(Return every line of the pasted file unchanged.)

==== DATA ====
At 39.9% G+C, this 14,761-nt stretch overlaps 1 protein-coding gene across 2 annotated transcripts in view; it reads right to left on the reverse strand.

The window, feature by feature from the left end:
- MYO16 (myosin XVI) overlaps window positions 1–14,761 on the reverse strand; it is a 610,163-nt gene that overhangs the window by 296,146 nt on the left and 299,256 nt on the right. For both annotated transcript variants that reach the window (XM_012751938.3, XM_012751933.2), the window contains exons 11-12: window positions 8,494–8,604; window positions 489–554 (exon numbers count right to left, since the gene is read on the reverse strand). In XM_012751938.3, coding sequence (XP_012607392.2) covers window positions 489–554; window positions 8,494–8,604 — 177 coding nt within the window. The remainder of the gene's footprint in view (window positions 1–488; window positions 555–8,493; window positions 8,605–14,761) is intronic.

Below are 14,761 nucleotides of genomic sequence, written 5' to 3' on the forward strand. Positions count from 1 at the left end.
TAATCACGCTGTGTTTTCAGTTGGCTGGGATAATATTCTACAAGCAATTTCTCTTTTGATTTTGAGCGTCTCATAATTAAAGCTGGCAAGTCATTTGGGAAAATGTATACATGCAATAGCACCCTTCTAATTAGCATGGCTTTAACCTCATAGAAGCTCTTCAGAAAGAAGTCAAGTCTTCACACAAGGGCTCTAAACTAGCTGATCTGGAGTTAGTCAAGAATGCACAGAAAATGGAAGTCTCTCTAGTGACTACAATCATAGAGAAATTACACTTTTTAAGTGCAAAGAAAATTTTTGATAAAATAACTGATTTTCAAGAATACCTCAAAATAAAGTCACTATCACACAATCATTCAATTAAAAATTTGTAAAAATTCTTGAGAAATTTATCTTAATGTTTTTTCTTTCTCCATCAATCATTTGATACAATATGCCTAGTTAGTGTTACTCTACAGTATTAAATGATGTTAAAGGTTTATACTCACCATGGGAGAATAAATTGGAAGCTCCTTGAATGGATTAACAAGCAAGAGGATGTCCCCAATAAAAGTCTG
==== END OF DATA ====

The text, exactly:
At 39.9% G+C, this 14,761-nt stretch overlaps 1 protein-coding gene across 2 annotated transcripts in view; it reads right to left on the reverse strand.

The window, feature by feature from the left end:
- MYO16 (myosin XVI) overlaps window positions 1–14,761 on the reverse strand; it is a 610,163-nt gene that overhangs the window by 296,146 nt on the left and 299,256 nt on the right. For both annotated transcript variants that reach the window (XM_012751938.3, XM_012751933.2), the window contains exons 11-12: window positions 8,494–8,604; window positions 489–554 (exon numbers count right to left, since the gene is read on the reverse strand). In XM_012751938.3, coding sequence (XP_012607392.2) covers window positions 489–554; window positions 8,494–8,604 — 177 coding nt within the window. The remainder of the gene's footprint in view (window positions 1–488; window positions 555–8,493; window positions 8,605–14,761) is intronic.

Below are 14,761 nucleotides of genomic sequence, written 5' to 3' on the forward strand. Positions count from 1 at the left end.
TAATCACGCTGTGTTTTCAGTTGGCTGGGATAATATTCTACAAGCAATTTCTCTTTTGATTTTGAGCGTCTCATAATTAAAGCTGGCAAGTCATTTGGGAAAATGTATACATGCAATAGCACCCTTCTAATTAGCATGGCTTTAACCTCATAGAAGCTCTTCAGAAAGAAGTCAAGTCTTCACACAAGGGCTCTAAACTAGCTGATCTGGAGTTAGTCAAGAATGCACAGAAAATGGAAGTCTCTCTAGTGACTACAATCATAGAGAAATTACACTTTTTAAGTGCAAAGAAAATTTTTGATAAAATAACTGATTTTCAAGAATACCTCAAAATAAAGTCACTATCACACAATCATTCAATTAAAAATTTGTAAAAATTCTTGAGAAATTTATCTTAATGTTTTTTCTTTCTCCATCAATCATTTGATACAATATGCCTAGTTAGTGTTACTCTACAGTATTAAATGATGTTAAAGGTTTATACTCACCATGGGAGAATAAATTGGAAGCTCCTTGAATGGATTAACAAGCAAGAGGATGTCCCCAATAAAAGTCTG